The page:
In sociology, pluralism refers to the acceptance of multiple points of view within a society.
In cultural terms, pluralism means that various linguistic, ethnic, and subjective differences can exist among people, and yet everybody can live together peacefully.
Politically, it implies that there is not simply a “majority rule” but a system where the voices of all groups are recognized.
You may have seen various interest groups (such as the NRA in the US) in your country making organized efforts to influence policy decisions. Similarly, people are free to pursue different perspectives and pursue those beliefs in their ways.
Pluralism is an essential aspect of democracy, and it characterizes most modern political orders across the world. Let us learn about the concept in more detail and look at some examples.
Definition of Pluralism in Sociology
Joseph Gerteis defines pluralism in the following way:
“Pluralism refers to the condition of living amid diversity and also to a positive appreciation for that condition.” (2007).
It is a political philosophy that believes that people from various backgrounds, beliefs, and lifestyles can coexist peacefully. It also suggests that all of them can participate in the political process equally.
Pluralism not only permits but also encourages diversity of political opinion. The idea is that, through discussions and negotiations, these differing points of view will ultimately contribute to the “common good” of the entire society.
As such, there would not be a majority rule, but a group of minorities working together (Witten, 2015). Alexis de Tocqueville believed that this would create a “nation of joiners”, where people would be part of various groups, and they would work together to create a thriving democracy.
One of the earliest discussions of pluralism came from James Madison, a founding father of the United States. In his The Federalist Paper (No. 10), he feared that factionalism would lead to internal conflict in the country and set out to find how best to avoid it.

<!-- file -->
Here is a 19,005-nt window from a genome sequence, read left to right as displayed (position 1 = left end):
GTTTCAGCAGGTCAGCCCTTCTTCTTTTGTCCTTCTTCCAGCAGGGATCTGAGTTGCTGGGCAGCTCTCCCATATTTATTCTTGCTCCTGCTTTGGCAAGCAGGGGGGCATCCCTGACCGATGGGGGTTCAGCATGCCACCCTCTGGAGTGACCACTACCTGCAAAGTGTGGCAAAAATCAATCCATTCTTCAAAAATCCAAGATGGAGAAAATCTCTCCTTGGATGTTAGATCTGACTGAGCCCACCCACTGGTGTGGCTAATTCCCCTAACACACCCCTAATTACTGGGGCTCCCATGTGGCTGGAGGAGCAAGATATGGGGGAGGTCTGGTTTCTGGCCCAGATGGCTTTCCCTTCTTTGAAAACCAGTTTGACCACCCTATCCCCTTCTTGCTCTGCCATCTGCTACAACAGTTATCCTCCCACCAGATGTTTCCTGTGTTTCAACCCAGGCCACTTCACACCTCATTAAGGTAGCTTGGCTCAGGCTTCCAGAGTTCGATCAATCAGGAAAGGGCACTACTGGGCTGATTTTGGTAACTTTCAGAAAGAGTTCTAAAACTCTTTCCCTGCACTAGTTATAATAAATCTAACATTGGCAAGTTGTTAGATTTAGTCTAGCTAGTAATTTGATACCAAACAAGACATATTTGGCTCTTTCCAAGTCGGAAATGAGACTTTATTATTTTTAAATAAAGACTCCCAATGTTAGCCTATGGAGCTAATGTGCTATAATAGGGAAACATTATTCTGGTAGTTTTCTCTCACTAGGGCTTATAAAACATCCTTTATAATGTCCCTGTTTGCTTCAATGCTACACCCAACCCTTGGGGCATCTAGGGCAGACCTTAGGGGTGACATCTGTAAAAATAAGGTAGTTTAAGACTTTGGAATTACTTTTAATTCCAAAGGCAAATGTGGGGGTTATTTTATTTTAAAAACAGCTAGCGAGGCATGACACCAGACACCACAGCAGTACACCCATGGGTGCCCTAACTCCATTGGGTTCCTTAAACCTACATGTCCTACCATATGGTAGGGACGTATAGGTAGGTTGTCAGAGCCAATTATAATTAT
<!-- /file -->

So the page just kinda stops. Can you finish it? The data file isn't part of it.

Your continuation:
Madison argued that we must allow many competing factions with different points of view. This would prevent any single group from dominating the political system and instead promote competition. Here, like Edmund Burke, Madison is concerned with the idea of balance—a pluralistic harmony of interests is valued over any single abstract principle.
In more recent times, pluralist views have been exemplified in Robert Dahl’s Who Governs (1961). Dahl argued that the US is a democratic society because power is widely distributed among competing interest groups: none of them are all-powerful but still can pursue their legitimate interests. (Scott, 2014).
Characteristics of Pluralism
Pluralist societies have the following characteristics (University of Delaware, 2023).
Those characteristics are multiplicity, autonomy, countervailing influence, the openness of the system, and quest for public support. Each is explained below.
- Multiplicity: The government is not dominated by a single elite but by a multiplicity of small groups. Some of these may be organized and funded, although not necessarily. A few groups may be larger and more powerful, but even their scope is not universal; instead, it is limited to specific areas like banking, defense, etc.
- Autonomy: The small competing groups are politically autonomous. They are independent to compete in the political landscape, and how well they perform depends on their ability to rally political resources (and not on some higher authority). Since there are numerous independent groups, there is widespread and constant competition.
- Countervailing Influence: The power of various groups tends to cancel out each other, resulting in a rough equilibrium. Moreover, group memberships also overlap, that is, people often join multiple groups. This overlap helps to reduce the conflict intensity as people associate with numerous viewpoints instead of being rigid.
- The Openness of the System: Groups are never closed off from the larger world. Instead, they constantly recruit new members. Moreover, new groups are also formed frequently. People usually unite together when there are threats to their interests, fight against injustices, or for other reasons.
- Quest for Public Support: In a pluralist society, the different groups and officers are endlessly seeking public support. Public opinion is a huge resource that an organization can use, even if the people do not directly make decisions. Moreover, the public chooses various leaders, who are associated with organized groups.